Second, therefore, Lozowick provides an account of the struggle for survival of the pre-state Yishuv and Israel. This constitutes a history of Zionism, for the Jewish community in the Holy Land has now been in a more or less constant state of war for a century. As the title of his book suggests, Lozowick argues that, with the exception of the First Lebanon War after its initial stage, the Jews had just cause to take up arms in each conflict and also generally fought in a just manner. That does not mean that errors were never made, injustices never perpetrated, or war crimes not on occasion committed in the early days. The massacres of civilians at Deir Yasin in 1948, Kibiya in 1953 and Kfar Kassem in 1956, for instance, really were just that, massacres. But such events were atypical and were met with horror in the wider community, while great efforts were subsequently made to prevent their recurrence. Indeed, the IDF has shown a consistent commitment to fight its battles justly, as dramatically demonstrated by Operation Defensive Shield in Jenin in 2002. Instead of bombing from the safety of the air, Israel lost 23 soldiers in hand-to-hand combat 'so that the Palestinian terrorists would be defeated with as few [Palestinian civilian] deaths as possible' (p. 255). Consequently, when Israel's overall conduct is compared with the warfare of other democracies in the 20th century, not to mention Israel's non-democratic neighbours, it comes out relatively well. As Lozowick puts it:
Israel's enemies, and even many of her friends, damn us for being violent and castigate us for our brutality. They would do better to open any history of the twentieth century. Nailing people by the ears to fences; ramming heated metal rods into live bodies; cutting up abdomens or, preferably, wombs; throwing infants into the air and catching them on bayonets; slaughtering families; freezing to death or boiling – enough! Most of these abominations, and worse, have been done to Jews in the twentieth century, but we haven't done these things to other people. Faced with generation upon generation of warfare against an enemy who gloats in murder and dances over Jewish blood, we [in Israel] have mostly done our best not to return evil for evil. Our record is far from perfect, but it is better than anyone else's. (pp. 261-2)
Third, Lozowick says much about the Palestinians and the wider Arab world. Like most Israelis and the vast majority of Jews worldwide, he does not doubt that the Palestinians should have their own state. Neither does he doubt that some of Israel's behaviour since 1967 has hindered attaining that goal, especially intense settlement activity in the West Bank and Gaza after 1977. Yet, both before and after 1967, various proposals to create two states for two peoples were consistently accepted by Israel but rejected by her enemies who, equally consistently, chose instead the path of genocidal warfare and terrorism against civilians. The root cause of the conflict, therefore, is not occupation, settlements, refugees, borders or other practicalities that could be resolved in negotiation. Rather, it is an ideological rejection of the right of any self-governing Jewish polity to exist in the Middle East. That explains the rejection of the 1947 Partition Plan, the actions of the fedayeen in the 1950s, and the founding of the PLO in 1964 (not 1967), as well as the infamous 'No, No, No' Arab summit in Khartoum in 1967, the Palestinian refusal to accept Resolution 242 until 1988, and, of course, Arafat's rejection of the proposals at Camp David in 2000 and Taba in 2001.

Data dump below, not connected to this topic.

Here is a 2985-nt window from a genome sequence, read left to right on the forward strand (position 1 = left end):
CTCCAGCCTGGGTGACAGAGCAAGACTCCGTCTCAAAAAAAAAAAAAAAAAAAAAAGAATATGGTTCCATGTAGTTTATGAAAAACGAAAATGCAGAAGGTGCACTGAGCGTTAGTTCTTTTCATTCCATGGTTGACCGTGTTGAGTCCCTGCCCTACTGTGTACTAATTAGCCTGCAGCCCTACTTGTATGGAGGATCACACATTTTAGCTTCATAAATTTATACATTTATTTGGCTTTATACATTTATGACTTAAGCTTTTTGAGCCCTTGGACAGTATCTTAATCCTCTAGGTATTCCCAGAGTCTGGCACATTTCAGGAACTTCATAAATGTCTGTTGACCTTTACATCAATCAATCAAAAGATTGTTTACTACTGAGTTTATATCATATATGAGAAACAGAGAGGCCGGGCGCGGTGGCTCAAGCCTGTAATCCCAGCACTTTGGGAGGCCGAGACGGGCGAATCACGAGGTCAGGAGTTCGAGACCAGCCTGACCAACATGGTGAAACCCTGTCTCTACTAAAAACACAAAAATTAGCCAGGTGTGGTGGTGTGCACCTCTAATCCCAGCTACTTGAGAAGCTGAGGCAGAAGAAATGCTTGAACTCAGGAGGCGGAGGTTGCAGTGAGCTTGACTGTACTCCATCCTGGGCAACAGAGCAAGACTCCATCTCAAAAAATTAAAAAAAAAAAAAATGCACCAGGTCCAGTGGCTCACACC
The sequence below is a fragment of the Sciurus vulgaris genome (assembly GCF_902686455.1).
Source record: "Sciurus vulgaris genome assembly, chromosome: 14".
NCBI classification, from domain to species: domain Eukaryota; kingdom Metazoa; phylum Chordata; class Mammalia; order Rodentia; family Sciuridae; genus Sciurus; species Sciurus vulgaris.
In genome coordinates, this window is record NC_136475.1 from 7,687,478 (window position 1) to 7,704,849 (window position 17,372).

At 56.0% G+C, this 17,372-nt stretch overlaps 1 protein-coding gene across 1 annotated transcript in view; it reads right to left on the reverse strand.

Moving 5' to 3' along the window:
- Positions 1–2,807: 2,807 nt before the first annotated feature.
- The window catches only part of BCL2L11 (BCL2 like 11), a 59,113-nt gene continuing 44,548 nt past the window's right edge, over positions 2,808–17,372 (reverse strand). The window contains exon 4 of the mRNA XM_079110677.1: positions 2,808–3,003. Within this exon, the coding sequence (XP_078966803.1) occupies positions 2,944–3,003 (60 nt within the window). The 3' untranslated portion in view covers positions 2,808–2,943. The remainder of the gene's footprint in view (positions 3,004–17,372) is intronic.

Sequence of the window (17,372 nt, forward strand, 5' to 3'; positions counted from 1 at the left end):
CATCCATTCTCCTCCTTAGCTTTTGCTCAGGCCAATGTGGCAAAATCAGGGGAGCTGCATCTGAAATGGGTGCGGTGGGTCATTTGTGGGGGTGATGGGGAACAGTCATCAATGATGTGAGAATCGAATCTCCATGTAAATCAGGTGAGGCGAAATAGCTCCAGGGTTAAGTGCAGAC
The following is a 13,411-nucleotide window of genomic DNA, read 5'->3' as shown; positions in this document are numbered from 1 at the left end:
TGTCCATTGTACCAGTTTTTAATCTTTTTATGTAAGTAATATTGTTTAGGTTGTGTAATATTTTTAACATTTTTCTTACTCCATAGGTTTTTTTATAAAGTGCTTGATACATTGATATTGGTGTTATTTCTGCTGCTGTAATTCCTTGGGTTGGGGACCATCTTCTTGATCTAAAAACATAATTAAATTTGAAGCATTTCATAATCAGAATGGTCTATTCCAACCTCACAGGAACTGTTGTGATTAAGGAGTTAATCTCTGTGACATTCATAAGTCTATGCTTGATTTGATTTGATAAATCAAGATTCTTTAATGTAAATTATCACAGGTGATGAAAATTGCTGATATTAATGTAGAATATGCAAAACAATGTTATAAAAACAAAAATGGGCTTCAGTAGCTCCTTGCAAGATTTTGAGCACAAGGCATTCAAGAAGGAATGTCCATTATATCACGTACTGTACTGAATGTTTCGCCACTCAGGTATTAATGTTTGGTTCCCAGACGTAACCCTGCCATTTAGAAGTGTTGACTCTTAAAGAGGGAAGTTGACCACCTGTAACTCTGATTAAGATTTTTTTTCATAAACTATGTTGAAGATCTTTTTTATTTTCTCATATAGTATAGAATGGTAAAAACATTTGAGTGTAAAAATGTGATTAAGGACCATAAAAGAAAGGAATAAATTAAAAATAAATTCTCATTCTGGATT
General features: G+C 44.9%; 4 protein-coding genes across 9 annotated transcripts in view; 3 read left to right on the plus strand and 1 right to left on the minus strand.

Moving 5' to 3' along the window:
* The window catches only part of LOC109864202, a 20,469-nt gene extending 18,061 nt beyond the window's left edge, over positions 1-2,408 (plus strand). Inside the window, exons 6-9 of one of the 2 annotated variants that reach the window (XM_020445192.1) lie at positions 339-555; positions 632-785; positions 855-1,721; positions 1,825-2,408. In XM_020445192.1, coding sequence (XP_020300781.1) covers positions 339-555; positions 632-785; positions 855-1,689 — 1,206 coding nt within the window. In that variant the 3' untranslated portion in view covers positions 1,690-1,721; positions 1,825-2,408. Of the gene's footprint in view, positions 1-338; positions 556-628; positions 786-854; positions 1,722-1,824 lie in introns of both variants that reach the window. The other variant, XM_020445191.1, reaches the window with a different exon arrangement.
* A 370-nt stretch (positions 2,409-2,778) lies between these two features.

Indeed, fourth, Lozowick's analysis of the Oslo peace process between 1993 and 2001, and the intensification of Palestinian violence that followed its collapse, removes any remaining doubt for him that such rejectionism is what drives the conflict and prevents peace. Although he shows no hesitation in criticizing Israel for allowing settlements to continue to grow and for its 'slow and stingy' (p. 228) withdrawal from Palestinian territory during Oslo, these were secondary problems. Much more serious was the Palestinian Authority's development 'into a typical third-world kleptocracy run by and for the benefit of Arafat's corrupt inner circle' (p. 229) and its routine incitement against Israelis and Jews in general. Moreover, even while Israel was 'purposefully weakening its defenses and actively enhancing the military capabilities of a sworn enemy, in the hope that the enemy would become a peaceful neighbour' (p. 222), overall Palestinian violence against Israeli civilians actually increased during the peace process. Most significantly of all, Arafat rejected the Camp David and Taba offers of a contiguous Palestinian state, failed to table any counter-proposals, and instead embarked on a terror war of unparallelled ferocity against Israel's civilians. Such behaviour simply cannot be explained as a response to ongoing occupation or the settlements, for Israel had just offered to leave East Jerusalem, Gaza and most of the West Bank for good. And in any case, over 95 per cent of Palestinians were already no longer experiencing direct Israeli occupation since they were under Palestinian Authority rule. Lozowick's explanation, therefore, is stark: